CCE Statement of Student Support

“Don’t be afraid – if you are afraid, you can’t move forward”.

Malala Yousafzai

Against the backdrop of the pandemic, terrifying events and the movements for racial, climate, and health justice have mobilized people all over the world, including students. The Center for Civic Engagement acknowledges the crucial, intense work of student activism, healing, and survival, and we are committed to supporting students to the best of our abilities. We also acknowledge the importance of knowing and sharing the history of racism and anti-racism across the institution, and within our department.

The CCE will work to compile the history to be shared with students, faculty, staff, and community partners. The CCE will also review our partnerships with community organizations and donors to ensure that they  share our values of striving for an anti-racism workplace.  In the past the CCE has chosen not to work with organizations that were known to discriminate or engage in microaggressions based on race, sexual orientation, gender, or religious affiliation, , and we will make these values more transparent by having organizations sign written agreements regarding their commitments to anti-racism before entering into a partnership.The CCE will also request that current partners agree in writing to promote an anti-racist workplace, and declare that they understand the process for K students to report to the CCE any incidents of racism, including implicit bias, the students may encounter at their partnership site.

All CCE staff have participated in ERACCE training and we support continued engagement with ERACCE. Once we are in person, the CCE will require ERACCE training for Civic Engagement Scholars as a foundation for cultural humility, principled civic engagement, critical reflection, and growth.

The CCE will include information on the Bias Reporting System to students during orientations, and in paperwork completed by students who intend to participate in our student-led programs, service-learning courses, and Community Building Internships. We will also develop and provide a bias training information sheet to our community partners and ask that they provide us with their current policies regarding reporting bias and discrimination at the community site.

As we have in the past, the CCE will support student, faculty, and staff involvement in activism and advocacy through funding to attend marches, protests, workshops, and other activities approved in advance. The CCE will set aside funding to support student and faculty research into police reform and will publicize information on how to apply for these funds. We will continue to make voting accessible to all students, despite residency, and will strengthen this important work by recruiting a team of students paid to facilitate it.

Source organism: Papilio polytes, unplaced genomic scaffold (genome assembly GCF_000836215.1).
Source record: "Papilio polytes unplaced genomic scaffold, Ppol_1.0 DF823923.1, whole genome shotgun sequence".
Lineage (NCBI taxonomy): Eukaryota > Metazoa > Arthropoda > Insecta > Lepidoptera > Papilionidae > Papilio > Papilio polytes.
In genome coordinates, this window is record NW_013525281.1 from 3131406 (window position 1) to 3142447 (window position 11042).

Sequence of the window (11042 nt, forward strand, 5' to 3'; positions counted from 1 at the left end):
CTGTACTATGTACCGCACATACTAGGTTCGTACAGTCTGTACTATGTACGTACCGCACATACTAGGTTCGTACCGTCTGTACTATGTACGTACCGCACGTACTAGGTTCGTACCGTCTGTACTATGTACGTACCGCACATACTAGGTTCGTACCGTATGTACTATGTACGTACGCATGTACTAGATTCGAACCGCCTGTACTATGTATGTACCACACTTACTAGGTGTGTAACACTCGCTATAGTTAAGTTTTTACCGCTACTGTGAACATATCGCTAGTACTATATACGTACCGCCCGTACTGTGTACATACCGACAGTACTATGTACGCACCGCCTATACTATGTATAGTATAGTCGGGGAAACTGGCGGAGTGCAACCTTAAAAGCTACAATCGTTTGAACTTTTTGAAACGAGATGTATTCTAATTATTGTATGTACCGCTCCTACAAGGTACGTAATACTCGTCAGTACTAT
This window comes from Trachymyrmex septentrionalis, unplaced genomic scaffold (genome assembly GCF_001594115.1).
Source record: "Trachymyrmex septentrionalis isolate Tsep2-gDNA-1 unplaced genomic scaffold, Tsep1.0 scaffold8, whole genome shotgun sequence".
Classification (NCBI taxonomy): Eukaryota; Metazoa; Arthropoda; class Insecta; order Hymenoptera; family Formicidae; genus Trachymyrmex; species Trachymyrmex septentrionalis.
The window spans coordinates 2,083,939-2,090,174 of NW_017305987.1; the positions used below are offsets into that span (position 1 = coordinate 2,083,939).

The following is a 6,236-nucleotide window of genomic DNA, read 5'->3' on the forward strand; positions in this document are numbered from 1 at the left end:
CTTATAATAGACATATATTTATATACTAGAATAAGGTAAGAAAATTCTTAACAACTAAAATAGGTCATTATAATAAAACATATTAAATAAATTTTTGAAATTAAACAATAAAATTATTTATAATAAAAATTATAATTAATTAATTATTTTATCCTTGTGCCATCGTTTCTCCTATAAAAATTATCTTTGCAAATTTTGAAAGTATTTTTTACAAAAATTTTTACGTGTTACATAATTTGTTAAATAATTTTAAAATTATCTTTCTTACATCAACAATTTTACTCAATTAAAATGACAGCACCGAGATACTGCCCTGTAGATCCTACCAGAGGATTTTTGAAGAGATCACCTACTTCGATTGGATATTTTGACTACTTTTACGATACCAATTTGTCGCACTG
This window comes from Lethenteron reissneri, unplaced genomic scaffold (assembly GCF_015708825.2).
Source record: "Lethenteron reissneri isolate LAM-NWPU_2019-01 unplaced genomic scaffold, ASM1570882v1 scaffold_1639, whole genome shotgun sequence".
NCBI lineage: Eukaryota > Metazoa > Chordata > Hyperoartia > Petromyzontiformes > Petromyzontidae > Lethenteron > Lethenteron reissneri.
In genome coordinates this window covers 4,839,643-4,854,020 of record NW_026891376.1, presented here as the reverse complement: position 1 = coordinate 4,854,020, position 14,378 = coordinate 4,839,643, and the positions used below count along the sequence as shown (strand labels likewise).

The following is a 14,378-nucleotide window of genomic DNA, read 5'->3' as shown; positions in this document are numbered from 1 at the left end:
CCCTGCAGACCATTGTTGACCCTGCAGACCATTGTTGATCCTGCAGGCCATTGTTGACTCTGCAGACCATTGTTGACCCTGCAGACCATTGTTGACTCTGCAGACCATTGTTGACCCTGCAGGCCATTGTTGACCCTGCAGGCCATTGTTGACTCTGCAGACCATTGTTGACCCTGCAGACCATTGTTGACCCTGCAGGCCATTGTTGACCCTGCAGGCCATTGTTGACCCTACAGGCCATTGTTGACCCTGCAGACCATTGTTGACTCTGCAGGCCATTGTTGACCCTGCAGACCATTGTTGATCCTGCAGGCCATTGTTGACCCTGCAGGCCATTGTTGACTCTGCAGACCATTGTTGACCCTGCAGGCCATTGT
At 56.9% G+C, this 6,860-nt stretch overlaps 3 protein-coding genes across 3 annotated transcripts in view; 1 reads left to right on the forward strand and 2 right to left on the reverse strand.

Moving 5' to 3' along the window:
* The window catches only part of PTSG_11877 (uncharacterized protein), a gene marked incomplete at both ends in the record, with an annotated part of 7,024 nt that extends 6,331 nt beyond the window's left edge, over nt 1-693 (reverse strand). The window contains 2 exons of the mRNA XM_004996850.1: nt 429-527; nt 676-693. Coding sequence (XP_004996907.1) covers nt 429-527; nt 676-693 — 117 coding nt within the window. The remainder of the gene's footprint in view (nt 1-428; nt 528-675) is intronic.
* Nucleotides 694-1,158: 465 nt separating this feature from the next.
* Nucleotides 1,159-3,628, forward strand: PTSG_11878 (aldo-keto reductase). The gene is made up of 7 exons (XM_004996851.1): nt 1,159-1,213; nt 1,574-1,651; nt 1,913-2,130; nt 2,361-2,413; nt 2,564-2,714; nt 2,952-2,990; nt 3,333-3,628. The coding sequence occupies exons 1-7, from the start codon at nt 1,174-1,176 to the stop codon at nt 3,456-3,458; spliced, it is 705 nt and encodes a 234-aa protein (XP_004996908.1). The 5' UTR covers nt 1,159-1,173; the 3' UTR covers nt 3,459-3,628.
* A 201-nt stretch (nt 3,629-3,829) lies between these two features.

As our second pandemic spring comes to close, violence against black and brown people, AAPI communities, women, and trans people does not.  Civic engagement, movement work, anti-racism, and democracy-building remain vital and look different for everyone. In these precarious times, please think about how you can do this safely, within your capacity, in solidarity, and within a caring community.  

Please continue to reach out if you need any support or have any questions or concerns.


Center for Civic Engagement Staff

Here is the definition of “bias” based on the Bias Data Gathering System:  

The College’s working definition of bias for the pilot BDGS is a preconceived negative preference, inclination, or attitude about groups of people, often based on physical, cultural, religious, or social identities. The term ‘bias related’ refers to language and/or behaviors that demonstrate bias against persons because of, but not limited to, their actual or perceived identities. Examples may include defacement of posters or signs, intimidating comments or messages, vandalism to personal or university property, or similar acts, if there is evidence that the target or victim was chosen because of a characteristic such as those listed above. 

Please be aware, however, that although an expression of an idea or point of view may be offensive or inflammatory to some, it is not necessarily a bias-related incident. Kalamazoo College values freedom of expression and the open exchange of ideas.  Intellectual academic discourse often involves the expression of controversial ideas and differing views.  While this value of openness protects controversial ideas, it does not protect harassment or expressions of bias or hate aimed at individuals.  The pilot BDGS does not prohibit speech historically and currently protected by College policies.